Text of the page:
King Arthur: In Fact and Legend by Geoffrey Ashe.
Thomas Nelson Inc: Camden, NJ, 1969.

Ashe discusses the legend of Arthur and its history and evidence of Arthur in history. He uses Malory as the basis for the legend and refers to Geoffrey of Monmouth, Nennius, and Welsh and British legend and rumor to establish a believable reference point for Arthur in British history. He also mentions a few archaeological findings to strengthen the conclusions.

The evidence that has been discovered regarding a true King Arthur is fascinating. The use of the legend through history is also intriguing-particularly King Henry VII's claim that he fulfilled the prophecy of Arthur's return. From reading of the history of Arthur, I have a much clearer understanding of British history. If what Ashe says is true, then that would make Henry VII the 1st truly British King of all England. The real Arthur was not, and between him and Henry VII are Saxons and Normans. No wonder the Tudors were popular.

There is also some discussion of the rebirth of the legend in the 20th century to present in which there are many variations. Some of this is due to discoveries and revelations about the 6th century Arthur. Some of it is due to more widespread knowledge of Welsh and British legend, and some has to do with more creative license on the part of the writers. For whatever reason there is much more available on the subject, and Ashe lists works I hadn't heard of.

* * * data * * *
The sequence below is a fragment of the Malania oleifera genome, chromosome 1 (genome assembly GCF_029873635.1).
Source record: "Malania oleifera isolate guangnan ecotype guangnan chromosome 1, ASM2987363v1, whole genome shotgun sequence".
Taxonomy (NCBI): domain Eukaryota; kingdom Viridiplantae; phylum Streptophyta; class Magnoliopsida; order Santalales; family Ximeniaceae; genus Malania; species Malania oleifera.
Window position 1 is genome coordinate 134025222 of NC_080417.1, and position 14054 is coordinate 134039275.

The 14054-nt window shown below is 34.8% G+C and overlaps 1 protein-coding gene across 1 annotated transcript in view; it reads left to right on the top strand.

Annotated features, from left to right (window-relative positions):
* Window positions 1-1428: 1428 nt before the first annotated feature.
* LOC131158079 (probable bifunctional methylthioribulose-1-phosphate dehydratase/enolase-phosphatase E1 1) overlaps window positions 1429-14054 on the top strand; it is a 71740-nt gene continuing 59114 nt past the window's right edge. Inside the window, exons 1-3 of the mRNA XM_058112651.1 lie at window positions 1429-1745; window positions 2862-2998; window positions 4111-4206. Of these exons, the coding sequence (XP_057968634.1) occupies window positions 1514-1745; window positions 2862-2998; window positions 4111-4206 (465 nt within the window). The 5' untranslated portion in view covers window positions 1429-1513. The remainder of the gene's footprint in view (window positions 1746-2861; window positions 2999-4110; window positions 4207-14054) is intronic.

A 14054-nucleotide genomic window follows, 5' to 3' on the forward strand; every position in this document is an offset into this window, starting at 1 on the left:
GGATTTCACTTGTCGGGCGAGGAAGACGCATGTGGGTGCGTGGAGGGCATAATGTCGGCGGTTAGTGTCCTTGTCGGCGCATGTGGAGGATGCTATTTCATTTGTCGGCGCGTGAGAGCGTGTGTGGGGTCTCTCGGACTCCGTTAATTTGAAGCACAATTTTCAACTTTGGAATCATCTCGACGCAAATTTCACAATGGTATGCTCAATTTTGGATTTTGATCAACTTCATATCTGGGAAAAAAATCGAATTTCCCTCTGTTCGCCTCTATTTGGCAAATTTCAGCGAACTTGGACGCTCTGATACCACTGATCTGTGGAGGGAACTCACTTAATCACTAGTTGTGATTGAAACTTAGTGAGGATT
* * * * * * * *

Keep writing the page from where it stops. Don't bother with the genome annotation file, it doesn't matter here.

Learn To Speak Music by John Crossingham. il by Jeff Kulak.
Owlkids Books: Toronto, CA, 2009.
This is a great little book! It's a conversation on all steps to music expression - small and huge. There is an awesome amount of information stuffed into it. Looks like a basic children's nonfiction book with short discussion and 1960s style graphics to draw you in. But the conversation takes the reader seriously. This is a book about creating, with the idea that anyone picking it up is mature enough to get started. And they are. While there is a ton of info here, it can be used as a textbook. Take a bit here and a bit there and run with it. Refer back to it when you are ready for another taste or challenge or need a confidence booster. Definitely try the ideas, and you will be on your way to serious musical expression - or not so serious.

One of the best things about the book is the tone. I would guess it is probably directed at middle graders, but it speaks to readers on an equal level. So the book's range would be for 5th graders, with a creative bent, all the way through adult.

Composition, performance, organization, experimentation, and recording are encouraged. Then, once you have enough to want an audience, promotion is discussed as well, including artful creations. My teen son read the book, too. He's been learning guitar for about a year only. He's already tried some recording tracks, and the book excited and inspired him. He wants to work with a band now and is thinking of himself as a musician, a necessary step in becoming one.

I love to see people creating whether it's their own costumes, videos, riffs, stories, or art on paper. This book is a tremendous inspirational aid for getting the juices flowing.

related-musical experimentation, composition and performance, artistic creation, videos, media mixing

Leonardo da Vinci for Kids by Janis Herbert.
Chicago Review Press: Chicago, 1998.